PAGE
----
Requirements: Drafted in the supplemental first round (2009)
TCF: This 20-year-old has plus power potential and some contact ability. His swing can get long, and his approach can get too aggressive, but the middle-of-the-order offensive tools are there to develop. Davidson’s arm is also strong, but the athleticism is average and the body isn’t going to help matters as he ages.
Requirements: Drafted in the first round (2009)
TCF: Borchering is a switch-hitter with plenty of pop in his bat, but an aggressive approach and lengthy swing (especially from the left side) open up avenues for exploitation. Borchering is currently playing third base but lacks the tools to stay at the position long-term, thanks to his fringy arm and iffy athleticism. If moved to first, he has more than enough offensive projection to have value at the position.
Requirements: Drafted in the second round (2009)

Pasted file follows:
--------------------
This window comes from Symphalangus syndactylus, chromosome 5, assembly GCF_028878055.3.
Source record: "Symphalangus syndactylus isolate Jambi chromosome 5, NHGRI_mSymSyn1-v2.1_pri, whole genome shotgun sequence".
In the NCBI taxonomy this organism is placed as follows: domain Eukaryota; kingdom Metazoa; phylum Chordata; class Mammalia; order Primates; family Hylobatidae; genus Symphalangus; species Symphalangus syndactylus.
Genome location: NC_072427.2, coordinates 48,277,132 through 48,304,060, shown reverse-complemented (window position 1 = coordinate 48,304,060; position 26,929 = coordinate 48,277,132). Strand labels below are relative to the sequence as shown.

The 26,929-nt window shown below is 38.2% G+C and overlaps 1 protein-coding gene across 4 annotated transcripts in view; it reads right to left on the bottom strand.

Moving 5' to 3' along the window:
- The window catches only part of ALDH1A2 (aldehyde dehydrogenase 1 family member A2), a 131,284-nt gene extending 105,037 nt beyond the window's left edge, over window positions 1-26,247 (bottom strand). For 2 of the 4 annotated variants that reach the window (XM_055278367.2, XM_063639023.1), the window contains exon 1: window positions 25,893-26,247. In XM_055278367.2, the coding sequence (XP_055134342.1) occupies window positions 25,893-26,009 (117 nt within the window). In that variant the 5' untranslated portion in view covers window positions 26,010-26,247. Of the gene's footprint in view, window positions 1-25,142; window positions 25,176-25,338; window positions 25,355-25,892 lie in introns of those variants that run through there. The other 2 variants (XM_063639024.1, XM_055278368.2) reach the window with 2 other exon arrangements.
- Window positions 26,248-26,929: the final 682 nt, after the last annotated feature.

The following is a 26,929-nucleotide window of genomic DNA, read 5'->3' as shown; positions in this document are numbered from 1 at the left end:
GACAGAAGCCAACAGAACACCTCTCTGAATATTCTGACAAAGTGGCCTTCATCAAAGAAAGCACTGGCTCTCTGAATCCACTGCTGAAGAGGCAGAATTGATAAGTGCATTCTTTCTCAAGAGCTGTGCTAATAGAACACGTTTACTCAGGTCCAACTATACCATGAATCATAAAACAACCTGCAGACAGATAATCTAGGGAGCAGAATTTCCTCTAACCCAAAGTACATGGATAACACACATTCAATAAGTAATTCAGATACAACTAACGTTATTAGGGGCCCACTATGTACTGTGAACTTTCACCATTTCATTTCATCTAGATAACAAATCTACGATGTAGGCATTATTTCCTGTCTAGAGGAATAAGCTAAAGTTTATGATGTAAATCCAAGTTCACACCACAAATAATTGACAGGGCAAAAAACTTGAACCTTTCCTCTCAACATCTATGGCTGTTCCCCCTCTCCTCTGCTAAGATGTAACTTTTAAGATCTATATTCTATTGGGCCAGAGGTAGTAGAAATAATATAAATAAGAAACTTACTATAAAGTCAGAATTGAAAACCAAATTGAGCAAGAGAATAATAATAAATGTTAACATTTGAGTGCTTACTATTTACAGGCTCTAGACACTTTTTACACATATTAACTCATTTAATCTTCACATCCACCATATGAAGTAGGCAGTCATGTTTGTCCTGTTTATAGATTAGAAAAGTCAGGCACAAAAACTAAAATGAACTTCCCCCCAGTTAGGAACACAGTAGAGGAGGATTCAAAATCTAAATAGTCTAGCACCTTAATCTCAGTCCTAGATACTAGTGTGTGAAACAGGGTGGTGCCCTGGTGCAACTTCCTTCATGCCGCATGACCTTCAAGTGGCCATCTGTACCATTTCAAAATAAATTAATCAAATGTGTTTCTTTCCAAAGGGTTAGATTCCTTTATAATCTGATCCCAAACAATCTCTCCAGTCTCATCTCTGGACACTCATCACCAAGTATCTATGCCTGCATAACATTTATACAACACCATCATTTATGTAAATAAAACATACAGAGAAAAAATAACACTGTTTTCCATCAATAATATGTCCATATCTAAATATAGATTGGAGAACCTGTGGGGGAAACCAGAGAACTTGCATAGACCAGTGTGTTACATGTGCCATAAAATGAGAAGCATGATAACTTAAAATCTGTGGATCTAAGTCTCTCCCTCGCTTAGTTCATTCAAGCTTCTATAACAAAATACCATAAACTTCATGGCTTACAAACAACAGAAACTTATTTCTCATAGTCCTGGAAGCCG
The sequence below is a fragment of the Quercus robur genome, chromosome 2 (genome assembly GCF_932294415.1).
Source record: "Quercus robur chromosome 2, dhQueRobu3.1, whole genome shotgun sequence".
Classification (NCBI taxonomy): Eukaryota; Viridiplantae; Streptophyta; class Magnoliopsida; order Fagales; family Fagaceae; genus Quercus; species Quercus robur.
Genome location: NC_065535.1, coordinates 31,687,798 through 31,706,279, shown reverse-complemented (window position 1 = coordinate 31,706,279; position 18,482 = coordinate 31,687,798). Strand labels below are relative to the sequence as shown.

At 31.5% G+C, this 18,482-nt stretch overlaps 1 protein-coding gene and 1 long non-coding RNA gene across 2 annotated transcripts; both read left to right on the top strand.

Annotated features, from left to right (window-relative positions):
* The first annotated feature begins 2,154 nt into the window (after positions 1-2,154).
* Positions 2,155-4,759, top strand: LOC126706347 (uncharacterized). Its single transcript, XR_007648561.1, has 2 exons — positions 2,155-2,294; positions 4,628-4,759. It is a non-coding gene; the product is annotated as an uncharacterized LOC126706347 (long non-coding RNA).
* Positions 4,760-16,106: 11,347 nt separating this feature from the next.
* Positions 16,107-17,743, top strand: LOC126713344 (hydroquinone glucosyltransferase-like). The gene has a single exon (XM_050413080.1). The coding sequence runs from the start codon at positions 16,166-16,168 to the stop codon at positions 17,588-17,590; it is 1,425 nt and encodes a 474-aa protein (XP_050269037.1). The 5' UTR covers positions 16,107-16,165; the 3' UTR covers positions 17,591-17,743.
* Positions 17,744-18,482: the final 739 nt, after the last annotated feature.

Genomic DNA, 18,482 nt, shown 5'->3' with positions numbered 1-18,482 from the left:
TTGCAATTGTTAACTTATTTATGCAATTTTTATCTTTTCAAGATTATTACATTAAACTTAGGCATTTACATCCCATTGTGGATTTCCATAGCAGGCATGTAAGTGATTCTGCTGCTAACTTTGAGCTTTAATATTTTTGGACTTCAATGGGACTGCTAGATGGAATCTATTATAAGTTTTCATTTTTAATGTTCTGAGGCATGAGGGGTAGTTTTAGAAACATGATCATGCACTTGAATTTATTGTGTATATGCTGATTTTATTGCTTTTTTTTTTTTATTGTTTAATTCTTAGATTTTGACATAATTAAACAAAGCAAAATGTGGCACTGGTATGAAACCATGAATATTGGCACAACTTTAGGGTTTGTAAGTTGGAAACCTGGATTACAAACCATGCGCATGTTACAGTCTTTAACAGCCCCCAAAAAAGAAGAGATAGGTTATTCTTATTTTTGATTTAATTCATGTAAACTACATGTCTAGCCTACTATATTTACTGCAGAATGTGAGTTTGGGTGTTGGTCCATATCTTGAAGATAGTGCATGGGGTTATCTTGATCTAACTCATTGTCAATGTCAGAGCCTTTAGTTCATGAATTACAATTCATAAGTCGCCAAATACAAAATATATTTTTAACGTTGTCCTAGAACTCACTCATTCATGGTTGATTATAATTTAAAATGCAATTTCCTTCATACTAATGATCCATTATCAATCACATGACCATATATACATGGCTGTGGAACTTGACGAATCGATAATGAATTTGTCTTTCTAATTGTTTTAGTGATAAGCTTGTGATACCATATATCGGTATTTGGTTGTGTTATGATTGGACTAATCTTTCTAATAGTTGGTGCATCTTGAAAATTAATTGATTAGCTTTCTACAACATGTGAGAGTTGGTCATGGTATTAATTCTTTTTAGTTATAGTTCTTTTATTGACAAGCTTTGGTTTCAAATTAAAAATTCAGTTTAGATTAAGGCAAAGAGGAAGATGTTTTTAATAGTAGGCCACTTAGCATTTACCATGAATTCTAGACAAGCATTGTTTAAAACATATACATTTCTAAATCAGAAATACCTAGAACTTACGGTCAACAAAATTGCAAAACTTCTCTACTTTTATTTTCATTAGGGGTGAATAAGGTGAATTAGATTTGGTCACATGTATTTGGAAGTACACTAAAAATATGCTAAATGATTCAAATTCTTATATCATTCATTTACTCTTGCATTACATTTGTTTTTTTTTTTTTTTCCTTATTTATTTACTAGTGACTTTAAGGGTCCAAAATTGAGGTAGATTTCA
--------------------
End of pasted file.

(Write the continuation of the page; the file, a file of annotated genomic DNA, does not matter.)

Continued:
TCF: Krauss has a lumbering swing with plenty of power but is long to the ball. His hit tool is below average, and he relies on raw strength to leverage the ball out of the park. Krauss, who currently plays in the outfield, profiles better at first base, where his well below-average speed and below-average arm aren’t as limiting. Because of the defensive liabilities, Krauss’ value is tied to his bat, and the fact is that his bat isn’t good enough to hit in the middle of a lineup. He has legit power, but the swing isn’t conducive for consistent contact, and his inability to hit lefties could make him a platoon option at best.
Requirements: Drafted in the fifth round (2009)
TCF: Wheeler brings a good combination of solid-average tool projections to the plate, but nothing that is going to look sexy in the middle of a lineup. Wheeler currently plays third base and stands a better chance than his contemporaries of sticking at the hot corner, but his defensive tools aren’t anything to write home about. His ultimate value is tied to his bat, and his bat looks to be solid but not special.
The “Just Because I Can” Division
Riann Spanjer-Furstenburg (Braves)
TCF: He lacks a major-league ceiling, but that’s a plus-plus name. Let’s celebrate this attribute.
Make sure to check out the other articles in Positional Primacy series:
Jason Parks is an author of Baseball Prospectus.